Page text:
“Coulter is someone who we knew we would write about from the day we started working on the site,”says Nyhan. “I wouldn’t say I was surprised by her recent statements about the war. I think it was just a matter of time until she received serious scrutiny, although it seems that she’s usually smarter about judging how much she can get away with.”
Spinsanity’s increasing political balance was also on display in midsummer. A July 30 column by Fritz on the unfairness of the liberal media’s framing of Bush as an isolationist signaled a willingness to take on fellow progressive travelers. “It’s true, of course, that I am a liberal,” notes Fritz. “But I firmly believe, along with Bryan and Brendan, that we need to expect high standards of political discourse from both liberals and conservatives….I don’t think there is anything inherently liberal or conservative about what we do at Spinsanity, and the praise and criticism we have gotten from readers on both sides tends to back that up.”
Among Spinsanity’s most recent blasts against progressive spin was Nyhan’s brutal Oct. 15 strike on a piece by cartoonist and syndicated columnist Ted Rall on the Bush administration and Central Asian oil. In his assessment, Nyhan derides Rall’s “ridiculous” arguments, including a glaring misreading of Ahmed Rashid’s book Taliban, blatant contradictions between Rall’s argument and his previous work, and simple outright errors such as labeling al Qaeda an “Egyptian” group. “At this time of crisis,” concludes Nyhan, “we need to be smarter than Ted Rall.” (Rall e-mailed to say that he was in Afghanistan covering the war. He offered no comment on Nyhan’s piece.)
Spinsanity hasn’t lost its left jab, either. Keefer launched a devastating salvo at the Washington Times on Nov. 19, decrying what he dubs “the spread of a media myth”: Bill Clinton’s blaming America’s treatment of blacks and Native Americans as a cause of the Sept. 11 attacks in a Nov. 7 speech given at Georgetown University. In his piece, Keefer traces this widely publicized canard from a Nov. 8 Times story by Joseph Curl through a trail of journalistic crumbs leading through the conservative media labyrinth: Matt Drudge, Rush Limbaugh, G. Gordon Liddy, and Fox News. It’s an illuminating vivisection of the continuing trashing of Clinton in the conservative press.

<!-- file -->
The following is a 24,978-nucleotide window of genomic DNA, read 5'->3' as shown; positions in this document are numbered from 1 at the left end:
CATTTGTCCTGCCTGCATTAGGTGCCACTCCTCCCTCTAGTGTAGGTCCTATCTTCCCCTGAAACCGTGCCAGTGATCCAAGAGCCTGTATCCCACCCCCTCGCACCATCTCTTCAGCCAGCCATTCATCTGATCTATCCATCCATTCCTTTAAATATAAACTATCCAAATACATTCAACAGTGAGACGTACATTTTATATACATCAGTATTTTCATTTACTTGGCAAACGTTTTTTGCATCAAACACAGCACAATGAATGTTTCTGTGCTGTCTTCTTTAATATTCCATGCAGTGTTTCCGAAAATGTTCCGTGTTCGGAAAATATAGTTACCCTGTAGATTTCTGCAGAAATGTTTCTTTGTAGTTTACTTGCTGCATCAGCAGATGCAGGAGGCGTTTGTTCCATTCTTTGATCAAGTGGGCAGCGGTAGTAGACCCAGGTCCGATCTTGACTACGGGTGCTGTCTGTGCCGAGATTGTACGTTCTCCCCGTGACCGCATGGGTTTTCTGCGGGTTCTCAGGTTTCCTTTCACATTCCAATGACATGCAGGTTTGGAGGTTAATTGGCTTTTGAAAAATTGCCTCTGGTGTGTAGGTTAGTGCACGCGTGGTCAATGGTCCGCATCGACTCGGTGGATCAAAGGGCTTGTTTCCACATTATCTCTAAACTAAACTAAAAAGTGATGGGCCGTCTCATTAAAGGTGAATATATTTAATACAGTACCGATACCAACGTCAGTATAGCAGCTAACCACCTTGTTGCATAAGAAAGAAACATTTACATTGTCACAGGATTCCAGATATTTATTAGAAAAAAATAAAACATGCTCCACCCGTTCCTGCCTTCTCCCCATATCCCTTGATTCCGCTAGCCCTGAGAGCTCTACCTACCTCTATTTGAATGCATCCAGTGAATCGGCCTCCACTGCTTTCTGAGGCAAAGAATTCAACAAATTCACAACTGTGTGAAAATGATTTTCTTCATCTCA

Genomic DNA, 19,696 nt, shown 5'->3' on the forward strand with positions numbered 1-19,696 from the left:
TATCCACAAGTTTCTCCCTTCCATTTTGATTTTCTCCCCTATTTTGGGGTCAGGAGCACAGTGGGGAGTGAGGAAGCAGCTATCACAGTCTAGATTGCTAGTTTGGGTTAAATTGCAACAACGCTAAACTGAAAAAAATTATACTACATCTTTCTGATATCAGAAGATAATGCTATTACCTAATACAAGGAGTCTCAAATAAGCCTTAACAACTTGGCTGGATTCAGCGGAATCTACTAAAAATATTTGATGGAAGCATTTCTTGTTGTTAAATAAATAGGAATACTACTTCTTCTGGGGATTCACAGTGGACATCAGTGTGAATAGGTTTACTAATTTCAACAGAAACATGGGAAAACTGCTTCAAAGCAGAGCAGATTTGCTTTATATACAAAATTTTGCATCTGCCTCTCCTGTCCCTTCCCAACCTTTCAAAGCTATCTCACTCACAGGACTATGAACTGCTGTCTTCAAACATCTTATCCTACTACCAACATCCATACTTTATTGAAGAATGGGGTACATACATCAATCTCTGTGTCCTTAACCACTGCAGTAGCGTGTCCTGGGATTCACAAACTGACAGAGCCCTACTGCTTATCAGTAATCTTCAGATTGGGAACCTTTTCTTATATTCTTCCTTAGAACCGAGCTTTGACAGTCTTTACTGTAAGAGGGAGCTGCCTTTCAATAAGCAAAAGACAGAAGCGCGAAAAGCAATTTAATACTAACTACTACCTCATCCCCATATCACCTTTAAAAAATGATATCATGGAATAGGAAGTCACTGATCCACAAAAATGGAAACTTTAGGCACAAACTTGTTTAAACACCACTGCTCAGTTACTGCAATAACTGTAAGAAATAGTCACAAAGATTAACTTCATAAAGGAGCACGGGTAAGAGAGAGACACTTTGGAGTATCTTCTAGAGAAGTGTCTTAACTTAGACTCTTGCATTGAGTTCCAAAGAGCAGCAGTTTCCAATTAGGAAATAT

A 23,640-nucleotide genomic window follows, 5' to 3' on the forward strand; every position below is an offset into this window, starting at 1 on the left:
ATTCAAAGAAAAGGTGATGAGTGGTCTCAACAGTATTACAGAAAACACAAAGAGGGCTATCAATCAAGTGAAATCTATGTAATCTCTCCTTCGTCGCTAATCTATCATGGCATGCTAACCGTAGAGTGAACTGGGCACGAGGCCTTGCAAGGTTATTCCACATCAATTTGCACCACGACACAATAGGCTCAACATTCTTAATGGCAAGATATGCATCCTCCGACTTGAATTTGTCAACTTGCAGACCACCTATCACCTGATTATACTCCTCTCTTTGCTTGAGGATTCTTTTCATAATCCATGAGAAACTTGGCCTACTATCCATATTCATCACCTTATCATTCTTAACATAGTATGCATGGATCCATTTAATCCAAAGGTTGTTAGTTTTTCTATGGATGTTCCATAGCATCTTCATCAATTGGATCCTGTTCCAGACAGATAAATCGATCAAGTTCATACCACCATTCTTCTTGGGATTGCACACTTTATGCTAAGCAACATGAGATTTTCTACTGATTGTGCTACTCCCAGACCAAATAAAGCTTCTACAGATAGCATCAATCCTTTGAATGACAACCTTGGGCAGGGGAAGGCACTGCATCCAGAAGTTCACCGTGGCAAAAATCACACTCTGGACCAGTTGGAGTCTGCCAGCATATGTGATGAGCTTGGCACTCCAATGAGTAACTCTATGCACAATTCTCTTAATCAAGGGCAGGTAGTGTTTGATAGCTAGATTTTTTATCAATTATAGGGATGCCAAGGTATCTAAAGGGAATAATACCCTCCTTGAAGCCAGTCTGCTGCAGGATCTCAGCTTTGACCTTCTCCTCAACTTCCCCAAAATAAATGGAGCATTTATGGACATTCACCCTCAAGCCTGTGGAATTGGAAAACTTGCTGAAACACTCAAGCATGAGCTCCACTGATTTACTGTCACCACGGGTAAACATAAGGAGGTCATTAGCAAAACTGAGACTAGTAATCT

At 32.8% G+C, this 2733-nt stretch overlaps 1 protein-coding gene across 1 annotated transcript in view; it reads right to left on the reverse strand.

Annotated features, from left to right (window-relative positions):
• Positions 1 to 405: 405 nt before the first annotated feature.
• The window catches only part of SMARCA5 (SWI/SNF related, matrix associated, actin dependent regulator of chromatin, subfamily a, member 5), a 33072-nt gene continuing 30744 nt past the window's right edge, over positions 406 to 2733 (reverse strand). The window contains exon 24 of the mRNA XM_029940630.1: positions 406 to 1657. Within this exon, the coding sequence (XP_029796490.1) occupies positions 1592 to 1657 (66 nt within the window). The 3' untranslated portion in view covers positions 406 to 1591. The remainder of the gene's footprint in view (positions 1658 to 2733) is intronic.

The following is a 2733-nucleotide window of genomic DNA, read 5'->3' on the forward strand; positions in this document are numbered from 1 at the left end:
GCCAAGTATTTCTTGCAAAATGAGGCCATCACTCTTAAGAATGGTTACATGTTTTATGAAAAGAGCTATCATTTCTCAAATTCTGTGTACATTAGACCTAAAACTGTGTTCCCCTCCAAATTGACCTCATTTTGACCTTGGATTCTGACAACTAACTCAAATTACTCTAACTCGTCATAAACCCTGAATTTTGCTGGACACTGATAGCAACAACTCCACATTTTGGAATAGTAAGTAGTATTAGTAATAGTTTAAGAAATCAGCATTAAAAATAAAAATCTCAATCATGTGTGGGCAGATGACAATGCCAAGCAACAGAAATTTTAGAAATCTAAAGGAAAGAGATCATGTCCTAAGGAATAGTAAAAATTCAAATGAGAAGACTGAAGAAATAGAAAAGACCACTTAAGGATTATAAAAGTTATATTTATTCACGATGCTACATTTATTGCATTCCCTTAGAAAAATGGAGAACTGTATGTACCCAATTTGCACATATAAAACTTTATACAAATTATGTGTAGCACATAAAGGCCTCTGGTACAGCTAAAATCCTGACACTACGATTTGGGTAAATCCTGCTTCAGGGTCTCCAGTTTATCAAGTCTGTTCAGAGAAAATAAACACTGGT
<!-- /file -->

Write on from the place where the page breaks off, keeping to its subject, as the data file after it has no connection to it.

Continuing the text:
In an e-mail, Washington Times Deputy Managing Editor Fran Coombs played down Spinsanity’s shot at his paper. “I’m not aware of the website and really not interested in its critique,” replied Coombs. “There’s room in the pool for all, so let them jump in.” Coombs concludes the missive: “We stand by the story as reported and written.”
Keefer says, “We’re always on the lookout for the genesis of new media myths along the lines of ‘Gore said he invented the Internet,’” says Keefer. The Nov. 7 Clinton myth, he observes, “just kept surfacing.”
As one might expect of any guerrilla Web-based anti-spin unit, Spinsanity travels light. Nyhan says that the site’s funding comes mostly from the pockets of its founders, but they’ve placed an Amazon.com/Paypal box to funnel donations from readers, too (sum total raised thus far: $200). In the meantime, Spinsanity’s number of unique viewers each month has risen from 432 in April to 40,000 in October.
Spinsanity’s analysts have mixed feelings about charges that their breakdown of punditry is an exercise in meta-wonkery. “There’s certainly some truth in the accusation that we’re writing for wonks,” says Keefer, “since we do target much of our work at journalists, media personalities, and politicians. However, we think that those same elites have been largely responsible for the degradation of the political debate that we’re criticizing, and if we can make debate more rational at that level, it will raise the quality of public debate more broadly.” Richard Byrne